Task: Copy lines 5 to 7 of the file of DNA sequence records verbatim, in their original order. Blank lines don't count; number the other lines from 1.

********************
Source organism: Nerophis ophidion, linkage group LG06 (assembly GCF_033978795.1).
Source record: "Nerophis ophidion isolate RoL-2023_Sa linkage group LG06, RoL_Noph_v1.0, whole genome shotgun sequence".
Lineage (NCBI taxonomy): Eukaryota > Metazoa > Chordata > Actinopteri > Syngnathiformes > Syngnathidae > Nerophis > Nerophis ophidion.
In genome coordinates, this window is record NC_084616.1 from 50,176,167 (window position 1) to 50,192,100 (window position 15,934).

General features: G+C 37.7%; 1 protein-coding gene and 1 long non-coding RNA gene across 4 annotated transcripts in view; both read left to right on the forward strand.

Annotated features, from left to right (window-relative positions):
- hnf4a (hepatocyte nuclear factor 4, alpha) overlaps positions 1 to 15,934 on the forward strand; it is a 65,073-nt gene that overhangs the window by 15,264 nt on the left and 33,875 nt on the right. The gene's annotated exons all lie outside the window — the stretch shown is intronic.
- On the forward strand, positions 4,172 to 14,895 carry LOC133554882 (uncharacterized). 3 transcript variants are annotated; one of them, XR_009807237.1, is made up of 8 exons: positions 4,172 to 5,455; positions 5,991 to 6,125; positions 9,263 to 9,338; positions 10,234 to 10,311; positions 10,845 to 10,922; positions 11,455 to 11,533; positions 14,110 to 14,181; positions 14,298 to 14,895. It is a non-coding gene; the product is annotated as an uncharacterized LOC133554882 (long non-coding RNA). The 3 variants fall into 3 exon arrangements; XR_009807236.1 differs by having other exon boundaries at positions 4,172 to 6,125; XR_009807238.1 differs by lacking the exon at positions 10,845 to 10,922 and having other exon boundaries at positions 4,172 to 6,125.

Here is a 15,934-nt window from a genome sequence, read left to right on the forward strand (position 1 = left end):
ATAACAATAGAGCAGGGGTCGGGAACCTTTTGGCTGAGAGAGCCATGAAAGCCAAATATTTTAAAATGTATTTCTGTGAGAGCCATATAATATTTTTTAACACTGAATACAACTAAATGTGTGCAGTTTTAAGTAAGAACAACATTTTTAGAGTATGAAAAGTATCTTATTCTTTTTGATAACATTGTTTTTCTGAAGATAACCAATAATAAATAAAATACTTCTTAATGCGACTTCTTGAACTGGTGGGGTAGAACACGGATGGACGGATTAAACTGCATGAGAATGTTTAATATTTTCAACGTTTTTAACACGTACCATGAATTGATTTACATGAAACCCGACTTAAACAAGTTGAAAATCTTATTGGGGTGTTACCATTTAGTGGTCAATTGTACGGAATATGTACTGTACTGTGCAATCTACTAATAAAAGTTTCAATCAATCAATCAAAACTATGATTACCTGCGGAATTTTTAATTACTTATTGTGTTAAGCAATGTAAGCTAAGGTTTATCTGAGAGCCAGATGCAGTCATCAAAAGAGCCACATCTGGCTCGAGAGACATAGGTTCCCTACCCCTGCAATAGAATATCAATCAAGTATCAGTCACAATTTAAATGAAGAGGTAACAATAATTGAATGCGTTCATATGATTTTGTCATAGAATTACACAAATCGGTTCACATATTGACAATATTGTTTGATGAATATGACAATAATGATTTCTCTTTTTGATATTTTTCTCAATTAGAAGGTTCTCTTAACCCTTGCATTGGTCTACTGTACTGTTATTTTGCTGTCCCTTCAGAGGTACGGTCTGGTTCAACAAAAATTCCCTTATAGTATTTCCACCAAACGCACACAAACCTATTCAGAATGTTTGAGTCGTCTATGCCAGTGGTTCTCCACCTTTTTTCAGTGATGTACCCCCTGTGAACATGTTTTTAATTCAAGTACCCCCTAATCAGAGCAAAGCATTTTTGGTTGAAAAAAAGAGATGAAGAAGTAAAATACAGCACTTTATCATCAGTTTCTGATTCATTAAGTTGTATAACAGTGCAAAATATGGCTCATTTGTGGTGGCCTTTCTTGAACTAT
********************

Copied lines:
General features: G+C 37.7%; 1 protein-coding gene and 1 long non-coding RNA gene across 4 annotated transcripts in view; both read left to right on the forward strand.

Annotated features, from left to right (window-relative positions):
- hnf4a (hepatocyte nuclear factor 4, alpha) overlaps positions 1 to 15,934 on the forward strand; it is a 65,073-nt gene that overhangs the window by 15,264 nt on the left and 33,875 nt on the right. The gene's annotated exons all lie outside the window — the stretch shown is intronic.